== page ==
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Farm Progress Show Tillage Demos Will Be More RealisticFarm Progress Show Tillage Demos Will Be More Realistic

New format will allow vertical tillage tools to run at speed.

Tom Bechman 1

August 25, 2011

2 Min Read

Maybe you haven't yet bit the bullet and bought a vertical tillage tool, but you're thinking about it. If you want to see them in action one more time before you decided on the concept, and on which model fits you best, head toward Decatur, Ill., and the 2011 Farm Progress Show this week. Weather permitting companies who choose to do so will demonstrate vertical tillage tools during the tillage demonstrations each afternoon. The demonstrations will most likely be into corn stalks, following up after where the combines demonstrated and shelled corn that morning.

Mark Lovig, who helps organize field demonstrations for the Farm Progress Show, says they had so many requests to alter the rules to allow vertical tillage tools to go as fast as they are designed to run, that they created a category so they could do so. Speed of tillage tools is usually limited for safety reasons.

However, nearly every vertical tillage tool on the market is made by someone recommending that they run between 7 and 9 miles per hour, if not higher. Most companies also recommend that they be run at a shallow depth, say 1 to 2 inches. The idea is to break the surface and do enough mixing of soil and residue to begin the residue breakdown process, without leaving a lot of soil bare.

Tests a year ago by Indiana Prairie Farmer determined that although the residue was in smaller chunks, the residue cover in soybeans planted two weeks earlier into a vertically-tilled field was only about 10% less than the residue where soybeans had been drilled into the same kind of soil under similar weather conditions.

To achieve leaving that much residue, the machines must be ran at a rapid speed. Lovig says the new rules for vertical tillage machines should allow them to operate at speeds which allow the manufacturer to show what their machine can do.

At least nine companies are now offering their own version of a vertical tillage tool. A good number of them are expected to be on display at the show, and most of them should also be in the field for tillage demonstrations, weather permitting.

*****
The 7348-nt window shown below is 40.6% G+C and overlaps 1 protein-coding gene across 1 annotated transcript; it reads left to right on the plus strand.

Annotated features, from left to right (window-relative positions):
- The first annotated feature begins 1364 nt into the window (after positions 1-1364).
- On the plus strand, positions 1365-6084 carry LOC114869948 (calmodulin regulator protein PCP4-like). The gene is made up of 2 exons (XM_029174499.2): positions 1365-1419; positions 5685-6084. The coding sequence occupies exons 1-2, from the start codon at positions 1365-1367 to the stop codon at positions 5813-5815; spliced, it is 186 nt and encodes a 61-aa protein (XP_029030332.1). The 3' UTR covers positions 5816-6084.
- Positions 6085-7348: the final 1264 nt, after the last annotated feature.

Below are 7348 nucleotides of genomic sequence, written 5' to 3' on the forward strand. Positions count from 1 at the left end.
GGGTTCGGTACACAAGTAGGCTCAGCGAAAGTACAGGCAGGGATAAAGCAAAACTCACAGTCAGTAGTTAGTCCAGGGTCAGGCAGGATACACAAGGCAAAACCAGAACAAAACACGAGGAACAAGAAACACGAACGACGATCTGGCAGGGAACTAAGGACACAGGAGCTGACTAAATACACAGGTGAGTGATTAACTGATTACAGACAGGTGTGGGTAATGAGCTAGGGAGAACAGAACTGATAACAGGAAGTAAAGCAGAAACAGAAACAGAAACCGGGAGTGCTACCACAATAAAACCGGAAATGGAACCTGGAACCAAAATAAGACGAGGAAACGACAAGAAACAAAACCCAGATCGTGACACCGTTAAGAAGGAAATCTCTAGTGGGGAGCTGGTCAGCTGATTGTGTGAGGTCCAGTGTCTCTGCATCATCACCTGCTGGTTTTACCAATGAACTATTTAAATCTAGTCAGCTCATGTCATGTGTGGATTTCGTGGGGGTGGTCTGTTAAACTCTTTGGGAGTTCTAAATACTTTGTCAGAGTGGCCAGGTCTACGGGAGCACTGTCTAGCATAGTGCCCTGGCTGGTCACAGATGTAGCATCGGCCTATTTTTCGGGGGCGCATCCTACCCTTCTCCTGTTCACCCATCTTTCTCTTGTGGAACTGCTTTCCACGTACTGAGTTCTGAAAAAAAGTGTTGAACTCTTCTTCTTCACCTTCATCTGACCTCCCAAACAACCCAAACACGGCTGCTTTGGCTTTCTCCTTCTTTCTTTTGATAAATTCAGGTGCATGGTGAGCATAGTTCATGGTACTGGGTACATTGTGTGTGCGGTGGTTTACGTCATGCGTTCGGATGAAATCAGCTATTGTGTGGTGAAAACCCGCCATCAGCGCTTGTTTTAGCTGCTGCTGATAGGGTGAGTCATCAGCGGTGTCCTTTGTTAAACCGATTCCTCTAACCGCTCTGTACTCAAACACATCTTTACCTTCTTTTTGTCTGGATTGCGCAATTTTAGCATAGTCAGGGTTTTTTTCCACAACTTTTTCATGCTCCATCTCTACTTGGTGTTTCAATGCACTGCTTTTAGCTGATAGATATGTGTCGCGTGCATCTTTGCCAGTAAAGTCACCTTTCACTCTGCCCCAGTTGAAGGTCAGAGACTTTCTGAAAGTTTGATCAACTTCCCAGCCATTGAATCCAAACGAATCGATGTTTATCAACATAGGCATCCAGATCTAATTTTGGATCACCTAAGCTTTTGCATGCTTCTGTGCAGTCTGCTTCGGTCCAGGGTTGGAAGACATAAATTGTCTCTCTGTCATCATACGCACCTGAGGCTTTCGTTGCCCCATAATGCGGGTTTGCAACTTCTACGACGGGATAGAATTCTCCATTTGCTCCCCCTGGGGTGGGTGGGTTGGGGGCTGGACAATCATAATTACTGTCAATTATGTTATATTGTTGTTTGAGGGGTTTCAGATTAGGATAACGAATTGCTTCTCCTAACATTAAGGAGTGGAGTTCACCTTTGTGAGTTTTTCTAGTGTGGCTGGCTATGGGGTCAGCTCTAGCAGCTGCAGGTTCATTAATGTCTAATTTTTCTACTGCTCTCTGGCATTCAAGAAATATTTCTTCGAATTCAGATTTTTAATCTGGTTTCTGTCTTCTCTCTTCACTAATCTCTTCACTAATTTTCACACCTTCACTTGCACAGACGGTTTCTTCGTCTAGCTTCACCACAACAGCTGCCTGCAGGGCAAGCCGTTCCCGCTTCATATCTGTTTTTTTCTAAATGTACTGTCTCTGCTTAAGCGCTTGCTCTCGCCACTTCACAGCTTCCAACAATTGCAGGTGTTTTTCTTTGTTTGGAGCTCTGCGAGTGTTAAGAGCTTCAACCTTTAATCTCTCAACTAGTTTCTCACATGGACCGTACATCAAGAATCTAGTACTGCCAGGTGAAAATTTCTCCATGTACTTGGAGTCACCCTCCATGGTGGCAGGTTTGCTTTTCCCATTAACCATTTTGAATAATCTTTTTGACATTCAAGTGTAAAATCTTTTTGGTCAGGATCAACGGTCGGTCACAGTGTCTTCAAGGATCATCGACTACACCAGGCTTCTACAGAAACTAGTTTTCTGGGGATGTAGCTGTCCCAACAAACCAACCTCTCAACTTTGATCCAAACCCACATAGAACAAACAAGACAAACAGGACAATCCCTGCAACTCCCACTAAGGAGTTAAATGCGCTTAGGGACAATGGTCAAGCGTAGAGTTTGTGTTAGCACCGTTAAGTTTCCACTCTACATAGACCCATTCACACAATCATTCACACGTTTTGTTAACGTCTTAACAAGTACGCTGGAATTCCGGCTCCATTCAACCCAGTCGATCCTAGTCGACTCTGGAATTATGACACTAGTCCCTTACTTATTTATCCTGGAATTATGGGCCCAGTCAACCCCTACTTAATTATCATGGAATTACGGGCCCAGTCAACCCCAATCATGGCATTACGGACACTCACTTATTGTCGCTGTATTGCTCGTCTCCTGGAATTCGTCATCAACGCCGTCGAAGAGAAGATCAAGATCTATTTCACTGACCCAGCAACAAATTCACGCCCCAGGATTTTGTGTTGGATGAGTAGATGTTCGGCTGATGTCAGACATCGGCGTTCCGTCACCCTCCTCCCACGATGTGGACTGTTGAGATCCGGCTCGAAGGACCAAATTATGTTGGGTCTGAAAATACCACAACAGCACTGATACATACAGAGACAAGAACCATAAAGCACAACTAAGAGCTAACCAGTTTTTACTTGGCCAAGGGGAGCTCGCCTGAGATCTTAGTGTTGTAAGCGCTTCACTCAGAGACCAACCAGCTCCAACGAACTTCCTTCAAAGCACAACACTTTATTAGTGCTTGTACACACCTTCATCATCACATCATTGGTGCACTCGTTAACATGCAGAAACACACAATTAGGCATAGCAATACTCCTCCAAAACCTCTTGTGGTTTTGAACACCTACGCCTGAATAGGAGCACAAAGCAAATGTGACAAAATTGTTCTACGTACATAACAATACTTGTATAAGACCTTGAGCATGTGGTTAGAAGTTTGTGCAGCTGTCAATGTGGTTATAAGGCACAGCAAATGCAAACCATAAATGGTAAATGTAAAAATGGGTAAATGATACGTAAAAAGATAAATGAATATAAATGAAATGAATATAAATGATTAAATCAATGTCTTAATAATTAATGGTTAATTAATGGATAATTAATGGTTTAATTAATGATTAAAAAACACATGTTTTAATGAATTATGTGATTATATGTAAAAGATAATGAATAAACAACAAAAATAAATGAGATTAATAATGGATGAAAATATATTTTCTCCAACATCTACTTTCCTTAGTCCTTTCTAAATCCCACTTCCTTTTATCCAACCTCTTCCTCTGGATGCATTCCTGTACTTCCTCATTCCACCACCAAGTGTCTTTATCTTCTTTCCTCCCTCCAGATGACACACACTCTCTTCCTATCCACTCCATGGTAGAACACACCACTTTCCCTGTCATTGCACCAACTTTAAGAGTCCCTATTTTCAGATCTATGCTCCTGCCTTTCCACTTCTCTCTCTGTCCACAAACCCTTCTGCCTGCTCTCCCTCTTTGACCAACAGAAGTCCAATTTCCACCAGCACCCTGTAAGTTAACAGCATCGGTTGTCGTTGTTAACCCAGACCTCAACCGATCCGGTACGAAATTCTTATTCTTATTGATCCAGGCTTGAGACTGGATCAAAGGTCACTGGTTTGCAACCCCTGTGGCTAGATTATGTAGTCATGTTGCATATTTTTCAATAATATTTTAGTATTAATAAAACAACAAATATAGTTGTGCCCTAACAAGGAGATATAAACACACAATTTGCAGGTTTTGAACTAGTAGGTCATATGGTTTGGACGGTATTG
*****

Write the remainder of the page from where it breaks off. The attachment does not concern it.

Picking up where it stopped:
Most conservation sources say that while vertical tillage tools help soil dry out if run in the spring, they are also good to do enough mixing to let breakdown of residue start if run in the fall.

About the Author(s)

Tom Bechman 1

Editor, Indiana Prairie Farm

Tom Bechman is an important cog in the Farm Progress machinery. In addition to serving as editor of Indiana Prairie Farmer, Tom is nationally known for his coverage of Midwest agronomy, conservation, no-till farming, farm management, farm safety, high-tech farming and personal property tax relief. His byline appears monthly in many of the 18 state and regional farm magazines published by Farm Progress.

"I consider it my responsibility and opportunity as a farm magazine editor to supply useful information that will help today's farm families survive and thrive," the veteran editor says.

Tom graduated from Whiteland (Ind.) High School, earned his B.S. in animal science and agricultural education from Purdue University in 1975 and an M.S. in dairy nutrition two years later. He first joined the magazine as a field editor in 1981 after four years as a vocational agriculture teacher.

Tom enjoys interacting with farm families, university specialists and industry leaders, gathering and sifting through loads of information available in agriculture today. "Whenever I find a new idea or a new thought that could either improve someone's life or their income, I consider it a personal challenge to discover how to present it in the most useful form, " he says.

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